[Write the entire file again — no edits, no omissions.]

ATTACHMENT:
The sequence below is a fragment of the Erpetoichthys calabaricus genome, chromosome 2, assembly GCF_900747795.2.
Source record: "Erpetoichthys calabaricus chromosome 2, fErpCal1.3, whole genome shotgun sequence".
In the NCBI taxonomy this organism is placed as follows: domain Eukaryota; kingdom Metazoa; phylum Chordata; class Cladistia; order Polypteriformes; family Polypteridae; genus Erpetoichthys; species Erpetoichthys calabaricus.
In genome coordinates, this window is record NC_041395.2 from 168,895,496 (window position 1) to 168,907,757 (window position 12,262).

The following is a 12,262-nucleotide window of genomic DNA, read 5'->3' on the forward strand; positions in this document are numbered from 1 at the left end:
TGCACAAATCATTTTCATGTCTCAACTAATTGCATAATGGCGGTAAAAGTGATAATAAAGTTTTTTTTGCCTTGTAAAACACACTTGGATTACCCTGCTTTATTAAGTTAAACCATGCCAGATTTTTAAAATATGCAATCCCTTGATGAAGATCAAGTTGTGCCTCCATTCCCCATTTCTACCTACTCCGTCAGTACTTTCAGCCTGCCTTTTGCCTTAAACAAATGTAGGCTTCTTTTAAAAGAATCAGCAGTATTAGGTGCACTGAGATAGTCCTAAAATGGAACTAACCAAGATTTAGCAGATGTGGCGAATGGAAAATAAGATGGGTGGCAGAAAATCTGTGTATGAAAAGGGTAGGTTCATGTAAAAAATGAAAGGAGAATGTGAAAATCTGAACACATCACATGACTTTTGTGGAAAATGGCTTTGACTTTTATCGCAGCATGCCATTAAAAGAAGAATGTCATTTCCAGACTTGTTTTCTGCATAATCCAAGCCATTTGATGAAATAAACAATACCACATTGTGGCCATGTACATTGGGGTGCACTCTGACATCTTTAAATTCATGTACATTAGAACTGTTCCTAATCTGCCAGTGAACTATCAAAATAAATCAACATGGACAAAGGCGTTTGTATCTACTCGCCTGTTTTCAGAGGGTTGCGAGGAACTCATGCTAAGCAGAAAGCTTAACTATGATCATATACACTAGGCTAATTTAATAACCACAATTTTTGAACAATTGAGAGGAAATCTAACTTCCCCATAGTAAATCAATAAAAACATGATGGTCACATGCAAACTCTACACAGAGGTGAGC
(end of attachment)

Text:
The sequence below is a fragment of the Erpetoichthys calabaricus genome, chromosome 2, assembly GCF_900747795.2.
Source record: "Erpetoichthys calabaricus chromosome 2, fErpCal1.3, whole genome shotgun sequence".
In the NCBI taxonomy this organism is placed as follows: domain Eukaryota; kingdom Metazoa; phylum Chordata; class Cladistia; order Polypteriformes; family Polypteridae; genus Erpetoichthys; species Erpetoichthys calabaricus.
In genome coordinates, this window is record NC_041395.2 from 168,895,496 (window position 1) to 168,907,757 (window position 12,262).

The following is a 12,262-nucleotide window of genomic DNA, read 5'->3' on the forward strand; positions in this document are numbered from 1 at the left end:
TGCACAAATCATTTTCATGTCTCAACTAATTGCATAATGGCGGTAAAAGTGATAATAAAGTTTTTTTTGCCTTGTAAAACACACTTGGATTACCCTGCTTTATTAAGTTAAACCATGCCAGATTTTTAAAATATGCAATCCCTTGATGAAGATCAAGTTGTGCCTCCATTCCCCATTTCTACCTACTCCGTCAGTACTTTCAGCCTGCCTTTTGCCTTAAACAAATGTAGGCTTCTTTTAAAAGAATCAGCAGTATTAGGTGCACTGAGATAGTCCTAAAATGGAACTAACCAAGATTTAGCAGATGTGGCGAATGGAAAATAAGATGGGTGGCAGAAAATCTGTGTATGAAAAGGGTAGGTTCATGTAAAAAATGAAAGGAGAATGTGAAAATCTGAACACATCACATGACTTTTGTGGAAAATGGCTTTGACTTTTATCGCAGCATGCCATTAAAAGAAGAATGTCATTTCCAGACTTGTTTTCTGCATAATCCAAGCCATTTGATGAAATAAACAATACCACATTGTGGCCATGTACATTGGGGTGCACTCTGACATCTTTAAATTCATGTACATTAGAACTGTTCCTAATCTGCCAGTGAACTATCAAAATAAATCAACATGGACAAAGGCGTTTGTATCTACTCGCCTGTTTTCAGAGGGTTGCGAGGAACTCATGCTAAGCAGAAAGCTTAACTATGATCATATACACTAGGCTAATTTAATAACCACAATTTTTGAACAATTGAGAGGAAATCTAACTTCCCCATAGTAAATCAATAAAAACATGATGGTCACATGCAAACTCTACACAGAGGTGAGC